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"Confederate States of America." Dictionary of American History. . Retrieved June 23, 2017 from Encyclopedia.com: http://www.encyclopedia.com/history/dictionaries-thesauruses-pictures-and-press-releases/confederate-states-america
Confederate States of America
Confederate States of America
The Confederate States of America was officially founded in February 1861, after seven Southern states (South Carolina, Georgia, Florida, Alabama, Mississippi, Louisiana, and Texas) seceded from the United States. For years, Northern and Southern states had been debating the issue of slavery, especially in the territories, where it was not constitutionally protected. These debates had escalated during the 1850s, sometimes to the point of violence. When Abraham Lincoln, who represented a specifically antislavery party and wanted to end slavery in the territories, was elected president of the United States in 1860, these seven states declared they had had enough and left the Union.
They quickly went to work forming a provisional government. Shortly after announcing the new country, the Confederate Congress appointed Jefferson Davis president (he would be officially elected to office in November). It named Montgomery, Alabama, as the new nation’s capital, and it adopted a constitution. This constitution was modeled largely on the United States Constitution (Confederates, like their Northern brothers, insisted they were the true heirs of the Founding Fathers) with several important exceptions. Where the federal Constitution had never used the words slave or slavery, but implicitly protected the peculiar institution, the Confederate document explicitly protected slavery—even deeming that Congress could pass no law that would impinge on “the right of property in negro slaves.” Unlike the Americans, however, the Confederates immediately banned the international slave trade, except with states remaining in the Union. The president served a six-year term, and he could not be reelected. He also had the right to a line-item veto.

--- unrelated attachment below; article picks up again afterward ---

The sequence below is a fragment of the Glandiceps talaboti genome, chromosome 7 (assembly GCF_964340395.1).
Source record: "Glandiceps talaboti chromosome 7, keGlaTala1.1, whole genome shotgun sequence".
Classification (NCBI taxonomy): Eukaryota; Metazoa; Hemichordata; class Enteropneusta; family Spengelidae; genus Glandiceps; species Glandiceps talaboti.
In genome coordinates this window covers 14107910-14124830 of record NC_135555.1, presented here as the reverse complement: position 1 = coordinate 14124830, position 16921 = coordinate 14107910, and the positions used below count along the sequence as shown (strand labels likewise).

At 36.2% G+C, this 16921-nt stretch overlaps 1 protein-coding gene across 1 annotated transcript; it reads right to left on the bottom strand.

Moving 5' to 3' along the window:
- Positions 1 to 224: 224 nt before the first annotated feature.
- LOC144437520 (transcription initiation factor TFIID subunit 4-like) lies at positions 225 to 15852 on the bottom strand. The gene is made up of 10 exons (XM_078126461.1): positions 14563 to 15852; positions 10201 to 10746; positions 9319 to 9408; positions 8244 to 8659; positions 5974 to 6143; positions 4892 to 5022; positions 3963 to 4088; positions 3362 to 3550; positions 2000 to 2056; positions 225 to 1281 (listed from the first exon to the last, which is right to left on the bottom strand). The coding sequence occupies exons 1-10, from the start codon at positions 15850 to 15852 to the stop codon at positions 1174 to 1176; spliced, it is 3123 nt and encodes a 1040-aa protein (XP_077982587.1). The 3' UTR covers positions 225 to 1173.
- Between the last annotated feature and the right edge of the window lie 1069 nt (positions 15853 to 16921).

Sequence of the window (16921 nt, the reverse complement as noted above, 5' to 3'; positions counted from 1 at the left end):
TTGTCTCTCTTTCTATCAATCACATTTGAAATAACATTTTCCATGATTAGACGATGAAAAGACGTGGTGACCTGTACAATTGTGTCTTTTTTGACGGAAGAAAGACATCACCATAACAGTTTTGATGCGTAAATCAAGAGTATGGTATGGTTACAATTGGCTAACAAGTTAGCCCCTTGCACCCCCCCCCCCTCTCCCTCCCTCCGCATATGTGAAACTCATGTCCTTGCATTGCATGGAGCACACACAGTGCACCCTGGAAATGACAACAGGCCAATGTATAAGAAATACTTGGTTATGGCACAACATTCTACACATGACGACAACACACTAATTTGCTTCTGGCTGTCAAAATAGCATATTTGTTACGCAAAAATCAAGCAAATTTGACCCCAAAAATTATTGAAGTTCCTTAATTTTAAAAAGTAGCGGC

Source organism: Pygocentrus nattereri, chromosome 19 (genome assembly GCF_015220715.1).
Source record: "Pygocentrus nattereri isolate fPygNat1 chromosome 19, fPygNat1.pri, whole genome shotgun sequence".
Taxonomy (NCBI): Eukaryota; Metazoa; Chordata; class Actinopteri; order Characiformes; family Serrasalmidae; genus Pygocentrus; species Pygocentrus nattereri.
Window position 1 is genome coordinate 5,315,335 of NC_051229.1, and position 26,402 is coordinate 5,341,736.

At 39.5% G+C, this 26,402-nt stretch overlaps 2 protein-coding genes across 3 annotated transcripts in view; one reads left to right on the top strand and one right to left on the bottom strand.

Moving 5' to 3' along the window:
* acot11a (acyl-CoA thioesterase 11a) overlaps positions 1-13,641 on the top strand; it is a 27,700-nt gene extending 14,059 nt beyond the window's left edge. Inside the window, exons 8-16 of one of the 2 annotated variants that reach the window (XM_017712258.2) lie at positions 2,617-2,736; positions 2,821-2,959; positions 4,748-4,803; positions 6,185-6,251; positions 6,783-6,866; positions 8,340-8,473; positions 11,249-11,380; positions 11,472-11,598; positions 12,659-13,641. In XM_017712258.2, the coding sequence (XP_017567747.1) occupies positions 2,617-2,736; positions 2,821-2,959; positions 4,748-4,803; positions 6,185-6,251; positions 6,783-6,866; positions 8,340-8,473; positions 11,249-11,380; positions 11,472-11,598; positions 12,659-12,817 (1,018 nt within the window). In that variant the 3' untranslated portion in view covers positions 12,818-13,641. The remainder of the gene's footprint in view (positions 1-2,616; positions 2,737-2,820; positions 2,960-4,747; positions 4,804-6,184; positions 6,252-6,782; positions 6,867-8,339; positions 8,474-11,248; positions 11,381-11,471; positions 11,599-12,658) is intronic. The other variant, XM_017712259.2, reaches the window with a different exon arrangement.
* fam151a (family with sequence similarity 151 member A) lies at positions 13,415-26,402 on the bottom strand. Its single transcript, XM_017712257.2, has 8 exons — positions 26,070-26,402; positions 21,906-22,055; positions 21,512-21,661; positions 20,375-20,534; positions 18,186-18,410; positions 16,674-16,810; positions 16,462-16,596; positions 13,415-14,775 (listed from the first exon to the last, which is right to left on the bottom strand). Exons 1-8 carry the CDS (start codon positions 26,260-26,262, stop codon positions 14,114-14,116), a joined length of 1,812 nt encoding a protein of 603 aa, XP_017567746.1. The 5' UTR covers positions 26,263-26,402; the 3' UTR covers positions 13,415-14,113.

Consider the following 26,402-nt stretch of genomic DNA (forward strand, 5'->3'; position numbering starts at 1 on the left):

When fighting broke out with the Union in April, four more states (Virginia, Tennessee, North Carolina, and Arkansas) joined the Confederacy. In an acknowledgment of Virginia’s importance, Confederate leaders quickly agreed to move the capital to the industrial and commercial city of Richmond. For the South in particular, this decision made Virginia the military focal point of the war. Because the Confederate leadership did not have the sense of urgency about the West that it did about Richmond, less able generals were often in command there, and the rebels suffered loss after loss.
War dominated the life of the Confederacy. Leaders at the state and national levels were constantly challenged with the problem of keeping the ranks filled and with feeding and clothing the army. The country had 5.5 million whites and about 3.5 million black slaves who would not be allowed to serve. By 1862 Confederates were so desperate for men that they resorted to a national draft. This was a deeply ironic development in a country that had embraced individual liberties and states’ rights as being among its banner causes. Meanwhile, a successful Union blockade and the lack of internal infrastructure complicated efforts to procure and transport needed supplies. (The same issues made it exceedingly difficult for Southerners to export their main commodity, cotton.) Financing the war was another problem, one that Confederates never mastered. Relying principally on loans and the printing press to pay for the war, the government helped drive inflation through the roof. Congress passed a comprehensive tax measure in 1863, but the government did not effectively enforce it, and so it made little impact. Over the course of the war, prices increased by a factor of more than 90.
The stresses of war had profound effects at home. Rising prices, shrinking availability, speculation, and a drought in 1862 meant that civilians started to go hungry that year. By the following spring, bread riots were breaking out, including one on April 2, 1863, in Richmond that Davis personally broke up. Hoarding and price gouging only compounded matters, and concern for starving families led many Confederate soldiers to desert, especially in the last year of the war. Meanwhile, war itself forced many families into flight. The presence of federal armies also prompted many slaves to abandon their masters and run to the safety—and freedom—of Union lines.